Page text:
It is nearly immune to chloride-ion induced stress cracking, by virtue of its high nickel content, and has been used in propellers and propulsion systems as well as wires used in cable sheathing in marine environments. In addition to saltwater corrosion resistance, the high ductility of 625 makes it ideal for fasteners like hex bolts in underwater environments.
Because of its ease of weldability, Inconel 625 has been used in weld overlays (weld overlay cladding) to improve the strength and corrosion resistance of base metals, such as those found in boiler tubes or petrochemical equipment like wellheads. Cheaper, thick layers of base materials like steel alloys can be weld cladded with alloy 625 even at economical dilutions with the right technique, giving much needed strength and protection against corrosion to these parts.
It is also used in waste-to-energy boilers, where refuse-derived-fuel is used to power steam generators with refuse boilers. Inconel 625 replaced heat resistant materials like ceramic tiles for corrosion protection, primarily as welded cladding and composite tubes, which significantly lowered the cost of maintenance on corroded refractory. By the late 1990s, this alloy was widely seen as the most corrosion resistant alloy at conditions caused by waste combustion.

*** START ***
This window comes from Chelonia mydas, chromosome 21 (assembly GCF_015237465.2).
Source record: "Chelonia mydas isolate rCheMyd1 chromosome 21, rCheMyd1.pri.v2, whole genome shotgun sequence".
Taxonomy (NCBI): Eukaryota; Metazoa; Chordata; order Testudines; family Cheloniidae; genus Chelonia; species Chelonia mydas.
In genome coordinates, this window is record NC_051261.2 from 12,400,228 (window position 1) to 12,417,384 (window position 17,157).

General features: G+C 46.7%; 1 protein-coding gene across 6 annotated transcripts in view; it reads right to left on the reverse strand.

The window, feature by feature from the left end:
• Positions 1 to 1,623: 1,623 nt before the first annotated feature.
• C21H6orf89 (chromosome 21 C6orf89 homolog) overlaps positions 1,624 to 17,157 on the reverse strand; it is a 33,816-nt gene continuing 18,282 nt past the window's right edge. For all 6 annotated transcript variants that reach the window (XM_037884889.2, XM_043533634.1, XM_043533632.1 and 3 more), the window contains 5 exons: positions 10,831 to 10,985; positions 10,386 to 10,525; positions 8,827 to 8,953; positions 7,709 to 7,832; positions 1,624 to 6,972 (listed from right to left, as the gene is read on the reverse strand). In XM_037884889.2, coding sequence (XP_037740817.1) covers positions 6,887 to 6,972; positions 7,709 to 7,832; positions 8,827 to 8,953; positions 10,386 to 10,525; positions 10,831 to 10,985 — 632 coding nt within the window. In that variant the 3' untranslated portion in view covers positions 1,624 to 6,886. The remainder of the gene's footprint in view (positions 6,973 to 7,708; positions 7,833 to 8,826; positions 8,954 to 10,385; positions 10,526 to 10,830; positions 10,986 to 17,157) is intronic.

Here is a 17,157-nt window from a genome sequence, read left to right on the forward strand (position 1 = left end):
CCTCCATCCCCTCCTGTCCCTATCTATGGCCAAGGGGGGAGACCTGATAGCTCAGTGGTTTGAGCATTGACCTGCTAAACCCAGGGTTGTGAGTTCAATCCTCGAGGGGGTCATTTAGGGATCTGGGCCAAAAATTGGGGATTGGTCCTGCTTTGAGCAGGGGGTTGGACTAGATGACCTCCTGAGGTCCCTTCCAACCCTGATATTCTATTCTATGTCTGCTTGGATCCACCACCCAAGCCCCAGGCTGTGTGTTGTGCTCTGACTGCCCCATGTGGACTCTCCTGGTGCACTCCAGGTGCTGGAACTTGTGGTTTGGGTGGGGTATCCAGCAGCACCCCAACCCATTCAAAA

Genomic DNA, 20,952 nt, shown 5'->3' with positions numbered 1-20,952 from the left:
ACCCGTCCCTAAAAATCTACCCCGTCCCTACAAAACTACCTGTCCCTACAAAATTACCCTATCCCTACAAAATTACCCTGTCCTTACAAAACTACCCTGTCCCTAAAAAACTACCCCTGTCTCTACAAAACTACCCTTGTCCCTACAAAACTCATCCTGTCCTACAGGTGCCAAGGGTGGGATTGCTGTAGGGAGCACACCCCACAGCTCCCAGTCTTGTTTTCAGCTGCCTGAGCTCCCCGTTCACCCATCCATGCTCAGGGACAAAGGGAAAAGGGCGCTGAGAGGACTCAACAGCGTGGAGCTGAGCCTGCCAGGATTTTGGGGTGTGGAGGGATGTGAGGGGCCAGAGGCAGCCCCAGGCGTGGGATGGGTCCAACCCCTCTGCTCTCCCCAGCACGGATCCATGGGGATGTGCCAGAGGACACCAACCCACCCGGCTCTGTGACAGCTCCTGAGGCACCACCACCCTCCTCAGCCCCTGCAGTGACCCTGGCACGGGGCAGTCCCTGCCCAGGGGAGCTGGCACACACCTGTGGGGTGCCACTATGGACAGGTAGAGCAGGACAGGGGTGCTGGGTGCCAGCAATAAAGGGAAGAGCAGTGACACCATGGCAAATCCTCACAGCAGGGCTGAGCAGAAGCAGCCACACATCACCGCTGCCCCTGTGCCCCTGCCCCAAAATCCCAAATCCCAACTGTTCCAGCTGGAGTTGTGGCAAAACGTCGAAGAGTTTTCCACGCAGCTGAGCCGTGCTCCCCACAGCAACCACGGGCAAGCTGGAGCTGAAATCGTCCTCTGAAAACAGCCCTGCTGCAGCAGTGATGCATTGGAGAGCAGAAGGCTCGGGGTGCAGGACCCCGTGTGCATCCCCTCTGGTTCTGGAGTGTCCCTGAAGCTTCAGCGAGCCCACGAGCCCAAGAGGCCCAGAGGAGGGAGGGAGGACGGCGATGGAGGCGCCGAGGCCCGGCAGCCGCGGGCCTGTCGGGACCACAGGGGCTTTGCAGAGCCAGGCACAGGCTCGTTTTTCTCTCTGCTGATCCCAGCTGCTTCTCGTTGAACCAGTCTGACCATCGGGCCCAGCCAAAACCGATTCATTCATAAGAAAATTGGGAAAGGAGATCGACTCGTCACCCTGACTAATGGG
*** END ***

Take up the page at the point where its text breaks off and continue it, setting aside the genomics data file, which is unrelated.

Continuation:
Vacuum Processing of Inconel 625
N06625 vs. N06626 - one method of processing alloy 625 is through Vacuum Induction Melting (VIM), which uses a strong electric current to melt the alloy in a vacuum. Through careful control of the melting process, manufacturers can produce a more uniform microstructure with a fine grain size. Inconel 625 that has undergone this process is known as 625 LCF (Low Cycle Fatigue) – it has better thermal stability and improved resistance to mechanical fatigue. Bellows are an excellent example of a structure that undergoes cyclic temperature conditions and can be improved by the use of 625-LCF.
United Performance Metals is a supplier of both N06625 and N06626 in varying thicknesses.
Modern Innovations with Inconel 625
While Inconel 718 remains the most successful super alloy among the Inconel family (also a direct result of 625’s original research), this alloy is still finding new ways to impress the engineering world.
Solar power stations that use super-heated salt (potassium and sodium nitrate), have used Inconel 625 in the seamless tubing of the solar receivers. Solar Two was a collaborative project between US government and industry organizations that ran from 1996 to 1999, and provided up to 10MW of power. Molten salt, which is highly corrosive at temperatures found in these plants, powered a steam generator, and Inconel 625 tubing was used to push the molten salt through the central solar collector. Solar Tres (Solar III), a followup project under construction in Spain, will also use molten salt with Inconel 625 tubing in the collectors.
The automotive industry has used Inconel 625 in exhaust manifolds and other components, as a lightweight alternative to steel with exceptional weldability and corrosion resistance against environments like saltwater air and road salts. Tesla, perhaps learning from the experiences of SpaceX, used Inconel to replace steel in the contactors for the Model S main battery pack, increasing maximum output from 1300 amps to 1500 amps.
As a global distributor and longtime supplier of alloy 625 and 625 LCF, United Performance Metals can help meet your demand for high quality alloys. Call us today or request a quote here.